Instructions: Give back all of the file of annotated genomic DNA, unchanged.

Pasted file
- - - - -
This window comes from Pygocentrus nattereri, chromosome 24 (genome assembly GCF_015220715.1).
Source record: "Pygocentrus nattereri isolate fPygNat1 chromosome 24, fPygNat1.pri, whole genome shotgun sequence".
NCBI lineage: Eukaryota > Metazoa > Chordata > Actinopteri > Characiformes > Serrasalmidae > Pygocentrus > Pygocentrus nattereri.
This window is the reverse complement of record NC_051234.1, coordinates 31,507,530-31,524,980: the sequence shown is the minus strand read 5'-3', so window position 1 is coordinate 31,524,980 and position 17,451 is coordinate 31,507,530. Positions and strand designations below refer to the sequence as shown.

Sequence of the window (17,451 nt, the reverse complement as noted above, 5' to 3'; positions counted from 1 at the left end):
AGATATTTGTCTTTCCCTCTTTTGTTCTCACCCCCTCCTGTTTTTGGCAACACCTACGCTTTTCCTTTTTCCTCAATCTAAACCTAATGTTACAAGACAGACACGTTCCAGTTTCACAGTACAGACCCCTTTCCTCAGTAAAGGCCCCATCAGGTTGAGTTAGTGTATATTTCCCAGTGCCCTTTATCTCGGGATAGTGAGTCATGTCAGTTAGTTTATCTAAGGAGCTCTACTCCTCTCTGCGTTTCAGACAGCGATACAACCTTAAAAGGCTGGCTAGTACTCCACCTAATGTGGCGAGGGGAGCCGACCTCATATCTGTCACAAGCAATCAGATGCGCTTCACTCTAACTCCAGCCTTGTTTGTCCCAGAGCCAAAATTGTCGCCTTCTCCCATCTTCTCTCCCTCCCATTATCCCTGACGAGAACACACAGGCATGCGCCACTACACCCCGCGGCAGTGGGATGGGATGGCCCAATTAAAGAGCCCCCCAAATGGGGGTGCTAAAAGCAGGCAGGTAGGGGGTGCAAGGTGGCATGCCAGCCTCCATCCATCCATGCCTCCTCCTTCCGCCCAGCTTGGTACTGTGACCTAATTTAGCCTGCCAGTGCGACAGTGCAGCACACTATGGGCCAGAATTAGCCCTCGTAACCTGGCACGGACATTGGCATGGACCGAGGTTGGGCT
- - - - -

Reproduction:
This window comes from Pygocentrus nattereri, chromosome 24 (genome assembly GCF_015220715.1).
Source record: "Pygocentrus nattereri isolate fPygNat1 chromosome 24, fPygNat1.pri, whole genome shotgun sequence".
NCBI lineage: Eukaryota > Metazoa > Chordata > Actinopteri > Characiformes > Serrasalmidae > Pygocentrus > Pygocentrus nattereri.
This window is the reverse complement of record NC_051234.1, coordinates 31,507,530-31,524,980: the sequence shown is the minus strand read 5'-3', so window position 1 is coordinate 31,524,980 and position 17,451 is coordinate 31,507,530. Positions and strand designations below refer to the sequence as shown.

Sequence of the window (17,451 nt, the reverse complement as noted above, 5' to 3'; positions counted from 1 at the left end):
AGATATTTGTCTTTCCCTCTTTTGTTCTCACCCCCTCCTGTTTTTGGCAACACCTACGCTTTTCCTTTTTCCTCAATCTAAACCTAATGTTACAAGACAGACACGTTCCAGTTTCACAGTACAGACCCCTTTCCTCAGTAAAGGCCCCATCAGGTTGAGTTAGTGTATATTTCCCAGTGCCCTTTATCTCGGGATAGTGAGTCATGTCAGTTAGTTTATCTAAGGAGCTCTACTCCTCTCTGCGTTTCAGACAGCGATACAACCTTAAAAGGCTGGCTAGTACTCCACCTAATGTGGCGAGGGGAGCCGACCTCATATCTGTCACAAGCAATCAGATGCGCTTCACTCTAACTCCAGCCTTGTTTGTCCCAGAGCCAAAATTGTCGCCTTCTCCCATCTTCTCTCCCTCCCATTATCCCTGACGAGAACACACAGGCATGCGCCACTACACCCCGCGGCAGTGGGATGGGATGGCCCAATTAAAGAGCCCCCCAAATGGGGGTGCTAAAAGCAGGCAGGTAGGGGGTGCAAGGTGGCATGCCAGCCTCCATCCATCCATGCCTCCTCCTTCCGCCCAGCTTGGTACTGTGACCTAATTTAGCCTGCCAGTGCGACAGTGCAGCACACTATGGGCCAGAATTAGCCCTCGTAACCTGGCACGGACATTGGCATGGACCGAGGTTGGGCT